Today is the 28th anniversary of the fall of Vukovar, one of the darkest chapters in the story of our region.
Previous to the collapse of Yugoslavia, Vukovar was a prosperous city with a mixture of ethnic Croats and Serbs living there in relative harmony. But Yugoslavia began to splinter after the death of Tito, and Croatia followed Slovenia in declaring independence.
In response, the JNA (Yugoslavian Peoples’ Army), under Serbian control, occupied, blockaded, and attacked Croats throughout their historic territory.
On this day in 1991, the Croatian city of Vukovar surrendered to the JNA. This was after an 87 day siege in which the JNA, under Serbian control, fired 12,000 shells per day into Vukovar.
During the siege, about 1,800 Croatian irregulars and national guardsmen held off 36,000 JNA troops with heavy artillery and armor.
As night fell on Vukovar 28 years ago today, the JNA turned over custody of several hundred prisoners from Vukovar, men and boys, to Serbian paramilitary. By 20 November 1991, these prisoners were dead, executed at a sheep farm outside Vukovar.
At the time, it was the worst war crime committed in Europe since the end of WWII, only to be surpassed by the massacre of 8,000 Bosniaks by Bosnian Serbs at Srebrenica in 1995.
Vukovar remains a deeply divided city, with separate schools for Croats and Serbs. The churches are also divided, with the Serbs being almost entirely Orthodox and the Croats Catholic. These churches do nothing to lessen the ethnic tensions there; in fact, they apparently do the opposite.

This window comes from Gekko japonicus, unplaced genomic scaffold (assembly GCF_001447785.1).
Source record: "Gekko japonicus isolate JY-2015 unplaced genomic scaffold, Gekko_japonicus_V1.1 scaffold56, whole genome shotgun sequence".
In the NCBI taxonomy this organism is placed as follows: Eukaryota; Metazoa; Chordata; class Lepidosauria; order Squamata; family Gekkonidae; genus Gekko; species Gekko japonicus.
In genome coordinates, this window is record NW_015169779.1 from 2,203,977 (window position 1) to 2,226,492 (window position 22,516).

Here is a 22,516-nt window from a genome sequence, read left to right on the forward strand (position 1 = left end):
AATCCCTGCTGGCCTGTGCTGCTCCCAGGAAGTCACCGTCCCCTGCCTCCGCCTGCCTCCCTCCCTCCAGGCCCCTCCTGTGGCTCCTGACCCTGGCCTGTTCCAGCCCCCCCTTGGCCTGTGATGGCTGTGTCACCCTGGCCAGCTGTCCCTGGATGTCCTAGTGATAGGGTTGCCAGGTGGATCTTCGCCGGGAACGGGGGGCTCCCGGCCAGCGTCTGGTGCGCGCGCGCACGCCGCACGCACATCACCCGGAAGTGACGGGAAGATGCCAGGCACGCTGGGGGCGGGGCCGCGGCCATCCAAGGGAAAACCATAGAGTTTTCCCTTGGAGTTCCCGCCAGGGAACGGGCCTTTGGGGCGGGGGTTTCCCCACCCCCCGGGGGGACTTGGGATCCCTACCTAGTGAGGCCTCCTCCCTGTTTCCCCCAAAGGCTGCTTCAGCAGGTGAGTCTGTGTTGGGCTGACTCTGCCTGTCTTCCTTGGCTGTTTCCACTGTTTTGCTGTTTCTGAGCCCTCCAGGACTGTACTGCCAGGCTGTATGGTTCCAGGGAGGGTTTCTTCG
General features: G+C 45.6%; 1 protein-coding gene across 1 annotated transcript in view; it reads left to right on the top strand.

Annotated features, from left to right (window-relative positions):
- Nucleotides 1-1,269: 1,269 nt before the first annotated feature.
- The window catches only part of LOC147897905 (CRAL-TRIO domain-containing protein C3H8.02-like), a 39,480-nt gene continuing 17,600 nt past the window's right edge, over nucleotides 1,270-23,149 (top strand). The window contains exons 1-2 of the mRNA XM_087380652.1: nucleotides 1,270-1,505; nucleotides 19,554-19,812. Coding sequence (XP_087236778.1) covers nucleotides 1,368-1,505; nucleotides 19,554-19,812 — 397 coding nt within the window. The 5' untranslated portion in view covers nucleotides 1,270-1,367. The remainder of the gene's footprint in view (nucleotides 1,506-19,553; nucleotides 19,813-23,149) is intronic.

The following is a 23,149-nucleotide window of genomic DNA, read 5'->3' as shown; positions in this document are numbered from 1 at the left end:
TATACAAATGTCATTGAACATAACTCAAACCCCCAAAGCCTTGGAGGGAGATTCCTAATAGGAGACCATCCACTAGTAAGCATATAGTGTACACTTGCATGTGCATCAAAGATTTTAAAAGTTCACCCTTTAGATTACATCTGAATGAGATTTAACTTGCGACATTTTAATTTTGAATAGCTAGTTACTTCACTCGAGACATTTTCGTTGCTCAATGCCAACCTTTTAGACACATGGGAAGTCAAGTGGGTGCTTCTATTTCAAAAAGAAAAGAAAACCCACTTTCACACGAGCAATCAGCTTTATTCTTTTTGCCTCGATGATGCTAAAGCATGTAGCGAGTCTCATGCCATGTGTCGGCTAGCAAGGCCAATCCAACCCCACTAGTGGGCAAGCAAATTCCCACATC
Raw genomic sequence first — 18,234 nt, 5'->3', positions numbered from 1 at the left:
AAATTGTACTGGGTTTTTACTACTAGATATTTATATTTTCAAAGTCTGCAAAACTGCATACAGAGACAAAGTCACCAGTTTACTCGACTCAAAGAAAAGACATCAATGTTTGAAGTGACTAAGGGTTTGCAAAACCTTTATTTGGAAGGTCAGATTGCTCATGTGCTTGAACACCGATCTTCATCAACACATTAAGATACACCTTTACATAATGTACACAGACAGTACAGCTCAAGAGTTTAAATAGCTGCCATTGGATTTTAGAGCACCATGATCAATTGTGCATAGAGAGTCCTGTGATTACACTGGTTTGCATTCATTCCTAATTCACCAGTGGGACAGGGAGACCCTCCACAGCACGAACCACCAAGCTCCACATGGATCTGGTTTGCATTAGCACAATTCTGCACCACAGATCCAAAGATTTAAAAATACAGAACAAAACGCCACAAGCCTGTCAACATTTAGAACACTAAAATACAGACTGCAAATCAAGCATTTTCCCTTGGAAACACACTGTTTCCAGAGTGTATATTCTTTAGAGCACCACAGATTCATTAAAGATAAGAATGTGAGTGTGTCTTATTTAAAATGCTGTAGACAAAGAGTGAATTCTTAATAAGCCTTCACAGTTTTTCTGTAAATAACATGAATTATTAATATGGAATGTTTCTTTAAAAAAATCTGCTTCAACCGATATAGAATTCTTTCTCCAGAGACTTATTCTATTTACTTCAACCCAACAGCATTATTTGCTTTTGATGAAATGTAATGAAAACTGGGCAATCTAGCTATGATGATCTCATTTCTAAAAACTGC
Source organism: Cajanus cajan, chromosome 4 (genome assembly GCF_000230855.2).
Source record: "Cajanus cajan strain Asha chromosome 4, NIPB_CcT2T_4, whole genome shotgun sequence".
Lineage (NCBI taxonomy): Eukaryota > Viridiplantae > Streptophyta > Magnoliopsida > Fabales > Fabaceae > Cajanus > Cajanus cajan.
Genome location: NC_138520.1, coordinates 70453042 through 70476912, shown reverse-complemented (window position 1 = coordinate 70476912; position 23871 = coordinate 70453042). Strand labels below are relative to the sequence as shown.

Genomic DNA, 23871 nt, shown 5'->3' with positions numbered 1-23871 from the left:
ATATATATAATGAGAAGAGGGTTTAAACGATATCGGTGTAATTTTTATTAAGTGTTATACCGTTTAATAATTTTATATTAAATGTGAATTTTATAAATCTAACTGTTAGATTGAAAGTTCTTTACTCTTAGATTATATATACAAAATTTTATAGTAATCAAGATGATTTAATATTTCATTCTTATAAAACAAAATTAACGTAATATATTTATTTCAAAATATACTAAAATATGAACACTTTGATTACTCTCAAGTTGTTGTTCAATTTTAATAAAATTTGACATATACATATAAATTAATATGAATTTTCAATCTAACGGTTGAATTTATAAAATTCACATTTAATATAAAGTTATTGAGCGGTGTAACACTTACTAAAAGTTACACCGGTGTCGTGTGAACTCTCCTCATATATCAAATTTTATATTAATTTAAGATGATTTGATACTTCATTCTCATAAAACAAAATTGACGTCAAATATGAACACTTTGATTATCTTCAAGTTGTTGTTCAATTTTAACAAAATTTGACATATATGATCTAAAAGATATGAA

Beth and I were in Vukovar this past weekend. While there, we met a woman (a Croatian of Serbian descent) who had been married to an ethnic Croat in the 1980’s. After her husband’s death, she lived with her Croatian mother- and father-in-law.
After the fall of Vukovar, her in-laws disappeared. They were apparently arrested and executed and their bodies dumped. She has never seen their bodies nor received official word about their fate.
1991 isn’t really that long ago, especially if the very streets you walk are constant reminders of your suffering. As William Faulkner said, “The past is never dead. It’s not even past.”
What can bring healing to Vukovar?
Only churches where there is no Jew nor Greek nor Serb nor Croat.
Only the gospel of salvation by grace through faith, that transcends our pretenses of being “good people”. That strips away personal and ethnic and nationalistic pride.
Pray with me today for Vukovar, and for the work of Biblijski institut alumnus Vlado Psenko there.